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The perils of pedagogy

The government hates social scientists and our views often do little to improve the mental well-being of students. Should we shut up to protect our self-interest and keep our version of the truth from our students to protect them?

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Why do LNP Governments hate the arts and universities?

LNP Governments’ vindictive attitudes to the arts are obvious from the widespread cutbacks they have imposed on the sector. Ditto universities which have been forced to rely on overseas students to make up funding shortfalls and are then attacked for … Continue reading

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University Failures and Canberra parsimony.

Cynical, short-sighted and gutless – everything a proper university should eschew. But perhaps the teachers have been taking lessons from their political masters. If so, both deserve a fail.

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The Bureaucratisation of Public Education in Australia

Public school systems in Australia have seen an enormous increase in bureaucracy since the turn of the century. So-called school reforms promised less bureaucratic control but have instead intensified bureaucracy at all levels – central and regional offices, schools and … Continue reading

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Why studying humanities is more important than ever to counter one-sided debates trend

In the age of science, technology and the obsession with faster living, studying humanities at university continue to decline. However, I believe it’s not the end for this “dying” discipline because critical thinking skills is needed more than ever to … Continue reading

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Childcare subsidies. I was wrong – childcare should be subsidised

In a recent post I listed a range of points which had me convinced that childcare should not be subsidised by the community. Christopher Budd (CB) kindly took the time to counter each of my points in turn, and I … Continue reading

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Catholic School Systems Required to be More Transparent About How They Use Taxpayer Funds

Catholic school systems have been diverting taxpayer funding for schools in poor areas to schools in wealthy inner suburbs for years. Many official and other reports have documented this unethical and unchristian practice. It may at last be about to … Continue reading

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Childcare – why should it be subsidised at all?

Increased subsidisation of childcare seems to be the received wisdom these days, so perhaps I am the only one in step. But please tell me again why other members of the community should pay to subsidise those parents who want … Continue reading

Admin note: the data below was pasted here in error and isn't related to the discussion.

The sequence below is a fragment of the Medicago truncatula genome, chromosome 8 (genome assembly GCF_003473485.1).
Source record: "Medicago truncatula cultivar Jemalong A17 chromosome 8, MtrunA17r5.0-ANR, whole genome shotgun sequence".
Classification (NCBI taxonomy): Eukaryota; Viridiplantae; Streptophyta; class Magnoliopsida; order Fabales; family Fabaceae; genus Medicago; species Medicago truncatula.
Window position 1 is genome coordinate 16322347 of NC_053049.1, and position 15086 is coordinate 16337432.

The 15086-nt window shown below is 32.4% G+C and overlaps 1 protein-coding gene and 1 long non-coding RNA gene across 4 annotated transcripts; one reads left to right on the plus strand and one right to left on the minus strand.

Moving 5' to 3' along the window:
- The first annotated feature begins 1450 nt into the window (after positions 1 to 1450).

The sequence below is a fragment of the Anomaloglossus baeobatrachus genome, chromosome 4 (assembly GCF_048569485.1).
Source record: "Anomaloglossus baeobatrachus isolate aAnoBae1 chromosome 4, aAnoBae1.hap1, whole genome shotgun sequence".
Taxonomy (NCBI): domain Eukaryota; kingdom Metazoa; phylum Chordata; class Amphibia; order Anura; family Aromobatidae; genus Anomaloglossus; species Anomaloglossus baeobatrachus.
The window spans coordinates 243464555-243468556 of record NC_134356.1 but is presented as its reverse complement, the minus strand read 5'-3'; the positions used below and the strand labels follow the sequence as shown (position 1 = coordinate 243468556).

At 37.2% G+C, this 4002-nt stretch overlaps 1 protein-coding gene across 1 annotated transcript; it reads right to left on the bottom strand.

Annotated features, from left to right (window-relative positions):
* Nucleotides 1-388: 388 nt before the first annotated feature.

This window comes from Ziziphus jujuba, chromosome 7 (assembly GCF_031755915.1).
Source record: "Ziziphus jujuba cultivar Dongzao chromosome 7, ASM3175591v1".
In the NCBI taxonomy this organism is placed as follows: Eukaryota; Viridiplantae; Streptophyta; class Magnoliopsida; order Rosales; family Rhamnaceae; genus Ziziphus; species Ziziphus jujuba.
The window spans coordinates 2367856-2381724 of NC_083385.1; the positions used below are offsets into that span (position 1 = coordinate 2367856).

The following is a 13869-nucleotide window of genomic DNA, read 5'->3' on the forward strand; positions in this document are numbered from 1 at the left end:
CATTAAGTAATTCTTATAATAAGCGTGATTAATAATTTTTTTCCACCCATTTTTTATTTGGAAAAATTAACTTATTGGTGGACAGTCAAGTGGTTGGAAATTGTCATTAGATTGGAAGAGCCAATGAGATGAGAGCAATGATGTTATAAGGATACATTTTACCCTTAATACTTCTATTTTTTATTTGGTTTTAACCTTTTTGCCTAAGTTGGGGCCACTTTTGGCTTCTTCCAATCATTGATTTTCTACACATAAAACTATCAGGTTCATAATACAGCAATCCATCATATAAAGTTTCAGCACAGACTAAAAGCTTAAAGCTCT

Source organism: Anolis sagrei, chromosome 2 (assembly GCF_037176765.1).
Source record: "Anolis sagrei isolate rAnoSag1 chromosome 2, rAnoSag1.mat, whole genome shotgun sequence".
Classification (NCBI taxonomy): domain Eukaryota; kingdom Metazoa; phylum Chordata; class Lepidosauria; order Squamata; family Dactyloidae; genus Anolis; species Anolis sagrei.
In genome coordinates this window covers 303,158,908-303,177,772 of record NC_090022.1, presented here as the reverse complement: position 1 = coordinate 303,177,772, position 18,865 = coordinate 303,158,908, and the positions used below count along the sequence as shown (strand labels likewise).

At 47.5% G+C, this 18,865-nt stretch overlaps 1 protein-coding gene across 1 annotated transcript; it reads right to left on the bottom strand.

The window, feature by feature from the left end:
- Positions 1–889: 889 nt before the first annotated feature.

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Humanities Fightback:  CASSH Skills VS STEM.

Just how do Universities respond to Minister Tehan’s diabolical plan to neuter the brainpower of the next generation through engineering their debt burden by more than doubling fees for Humanities Degrees?

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Public Schools Face a Funding Crisis While Private Schools Are in Clover

Government funding increases continue to massively favour private schools over public schools according to new figures published by the Australian Curriculum, Reporting and Assessment Authority (ACARA).

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University research and teaching – is the nexus broken?

Emphasis in higher education funding overlooks the fundamental nexus between teaching and research. Academics are driven by their training and inclination to pursue research questions.

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Higher education reform: use and abuse of Menzies

Announcing his plans for university reform on 19 June, the minister for education, Dan Tehan, did as many of his predecessors have done. He invoked Robert Menzies.

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Taking university funding from bad to worse

“A new rule of politics seems to be that no matter how badly the pollies have stuffed up some area of government responsibility, they can always make it worse.” This was the opening salvo to Ross Gittins’s recent opinion piece … Continue reading

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In the Australia-China relationship, name calling won’t help.

It is easy for governments to disguise their inability to manage the complex Australia-China relationship by resorting to finger-pointing and name-calling. Continue reading

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Knowing the price of everything and the value of nothing.

Universities are not, and must never be, walled citadels – protected enclaves sheltering from the societies that surround and nurture them.